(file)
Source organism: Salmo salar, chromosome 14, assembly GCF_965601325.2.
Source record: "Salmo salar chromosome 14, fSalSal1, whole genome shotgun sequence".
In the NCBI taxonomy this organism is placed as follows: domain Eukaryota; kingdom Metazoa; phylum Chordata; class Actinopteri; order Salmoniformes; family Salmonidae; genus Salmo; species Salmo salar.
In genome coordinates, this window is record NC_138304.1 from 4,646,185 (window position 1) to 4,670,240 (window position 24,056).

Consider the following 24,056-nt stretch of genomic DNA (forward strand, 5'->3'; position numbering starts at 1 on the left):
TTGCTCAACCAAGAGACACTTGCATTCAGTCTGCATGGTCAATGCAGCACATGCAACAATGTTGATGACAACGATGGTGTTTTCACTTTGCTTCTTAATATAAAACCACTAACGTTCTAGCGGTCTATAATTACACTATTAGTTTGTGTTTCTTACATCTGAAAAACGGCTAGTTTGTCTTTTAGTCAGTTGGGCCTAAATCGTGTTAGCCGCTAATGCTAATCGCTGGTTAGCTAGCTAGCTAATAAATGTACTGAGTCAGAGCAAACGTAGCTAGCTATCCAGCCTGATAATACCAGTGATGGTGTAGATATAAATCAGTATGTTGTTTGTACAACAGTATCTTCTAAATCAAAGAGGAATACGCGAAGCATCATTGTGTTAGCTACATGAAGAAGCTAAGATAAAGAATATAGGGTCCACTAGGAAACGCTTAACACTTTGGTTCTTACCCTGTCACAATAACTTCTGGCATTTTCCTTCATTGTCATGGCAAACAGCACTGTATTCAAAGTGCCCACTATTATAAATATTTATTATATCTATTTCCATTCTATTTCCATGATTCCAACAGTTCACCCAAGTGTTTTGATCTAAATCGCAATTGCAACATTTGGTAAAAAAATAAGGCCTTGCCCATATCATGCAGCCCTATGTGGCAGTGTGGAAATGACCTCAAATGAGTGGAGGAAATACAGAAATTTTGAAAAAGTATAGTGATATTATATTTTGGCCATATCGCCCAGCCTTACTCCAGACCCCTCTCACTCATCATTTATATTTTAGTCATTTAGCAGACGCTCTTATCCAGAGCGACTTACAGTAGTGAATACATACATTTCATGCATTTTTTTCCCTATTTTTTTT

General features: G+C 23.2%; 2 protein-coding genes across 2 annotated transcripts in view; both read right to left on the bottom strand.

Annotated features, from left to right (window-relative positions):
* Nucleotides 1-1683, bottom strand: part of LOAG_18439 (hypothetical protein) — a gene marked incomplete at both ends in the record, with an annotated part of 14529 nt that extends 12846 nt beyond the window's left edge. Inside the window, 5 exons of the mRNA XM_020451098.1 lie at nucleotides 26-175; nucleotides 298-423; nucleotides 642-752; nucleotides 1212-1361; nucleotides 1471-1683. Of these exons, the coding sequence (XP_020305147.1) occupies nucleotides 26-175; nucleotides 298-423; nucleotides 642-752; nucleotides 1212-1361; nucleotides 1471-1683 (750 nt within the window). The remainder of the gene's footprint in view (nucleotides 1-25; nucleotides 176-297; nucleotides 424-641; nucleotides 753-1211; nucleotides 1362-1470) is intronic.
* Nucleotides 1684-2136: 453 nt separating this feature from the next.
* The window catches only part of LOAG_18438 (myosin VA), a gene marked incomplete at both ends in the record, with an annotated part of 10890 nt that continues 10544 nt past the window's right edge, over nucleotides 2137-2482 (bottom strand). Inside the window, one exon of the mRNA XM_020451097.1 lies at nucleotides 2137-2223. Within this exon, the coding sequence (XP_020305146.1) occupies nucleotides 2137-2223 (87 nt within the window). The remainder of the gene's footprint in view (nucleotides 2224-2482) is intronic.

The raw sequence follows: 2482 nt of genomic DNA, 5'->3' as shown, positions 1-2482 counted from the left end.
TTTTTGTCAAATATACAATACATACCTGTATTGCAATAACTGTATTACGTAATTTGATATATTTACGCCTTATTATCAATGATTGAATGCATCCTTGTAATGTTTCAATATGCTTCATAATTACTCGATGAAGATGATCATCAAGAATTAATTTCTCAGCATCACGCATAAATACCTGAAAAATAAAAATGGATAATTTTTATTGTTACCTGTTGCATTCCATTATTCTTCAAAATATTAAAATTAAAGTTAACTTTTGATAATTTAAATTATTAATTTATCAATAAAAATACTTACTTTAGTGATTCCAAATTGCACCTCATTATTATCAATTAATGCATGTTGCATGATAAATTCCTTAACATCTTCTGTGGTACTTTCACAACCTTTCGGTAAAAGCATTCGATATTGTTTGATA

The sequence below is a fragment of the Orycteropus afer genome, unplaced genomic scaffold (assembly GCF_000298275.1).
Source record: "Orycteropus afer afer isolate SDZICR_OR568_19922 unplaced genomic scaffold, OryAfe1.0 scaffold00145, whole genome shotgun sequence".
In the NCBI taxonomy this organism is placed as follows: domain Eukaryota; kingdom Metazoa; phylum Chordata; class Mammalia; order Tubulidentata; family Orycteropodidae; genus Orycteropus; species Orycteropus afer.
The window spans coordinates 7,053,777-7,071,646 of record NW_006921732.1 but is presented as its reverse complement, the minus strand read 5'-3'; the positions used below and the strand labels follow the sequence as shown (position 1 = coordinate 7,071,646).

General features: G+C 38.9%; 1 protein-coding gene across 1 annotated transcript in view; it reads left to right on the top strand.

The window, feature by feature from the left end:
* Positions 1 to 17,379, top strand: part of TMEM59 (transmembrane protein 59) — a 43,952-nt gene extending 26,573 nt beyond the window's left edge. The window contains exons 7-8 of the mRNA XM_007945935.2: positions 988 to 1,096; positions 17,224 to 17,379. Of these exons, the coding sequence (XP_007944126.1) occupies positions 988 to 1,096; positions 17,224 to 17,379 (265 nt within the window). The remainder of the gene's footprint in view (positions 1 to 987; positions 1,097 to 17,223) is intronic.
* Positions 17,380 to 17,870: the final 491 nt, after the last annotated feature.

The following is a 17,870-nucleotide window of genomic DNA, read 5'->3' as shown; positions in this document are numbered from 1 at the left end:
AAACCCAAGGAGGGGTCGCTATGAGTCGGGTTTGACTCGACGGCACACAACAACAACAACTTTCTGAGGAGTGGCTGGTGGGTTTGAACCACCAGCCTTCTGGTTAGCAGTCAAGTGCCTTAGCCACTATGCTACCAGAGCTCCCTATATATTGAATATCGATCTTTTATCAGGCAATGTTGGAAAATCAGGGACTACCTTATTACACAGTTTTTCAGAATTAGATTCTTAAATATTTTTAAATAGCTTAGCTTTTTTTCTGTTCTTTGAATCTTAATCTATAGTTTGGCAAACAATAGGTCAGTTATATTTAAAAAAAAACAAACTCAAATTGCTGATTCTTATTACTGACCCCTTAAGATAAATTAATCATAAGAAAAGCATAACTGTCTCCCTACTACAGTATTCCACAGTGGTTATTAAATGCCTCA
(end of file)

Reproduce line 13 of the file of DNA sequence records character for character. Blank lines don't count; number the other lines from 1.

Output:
TTTTTGTCAAATATACAATACATACCTGTATTGCAATAACTGTATTACGTAATTTGATATATTTACGCCTTATTATCAATGATTGAATGCATCCTTGTAATGTTTCAATATGCTTCATAATTACTCGATGAAGATGATCATCAAGAATTAATTTCTCAGCATCACGCATAAATACCTGAAAAATAAAAATGGATAATTTTTATTGTTACCTGTTGCATTCCATTATTCTTCAAAATATTAAAATTAAAGTTAACTTTTGATAATTTAAATTATTAATTTATCAATAAAAATACTTACTTTAGTGATTCCAAATTGCACCTCATTATTATCAATTAATGCATGTTGCATGATAAATTCCTTAACATCTTCTGTGGTACTTTCACAACCTTTCGGTAAAAGCATTCGATATTGTTTGATA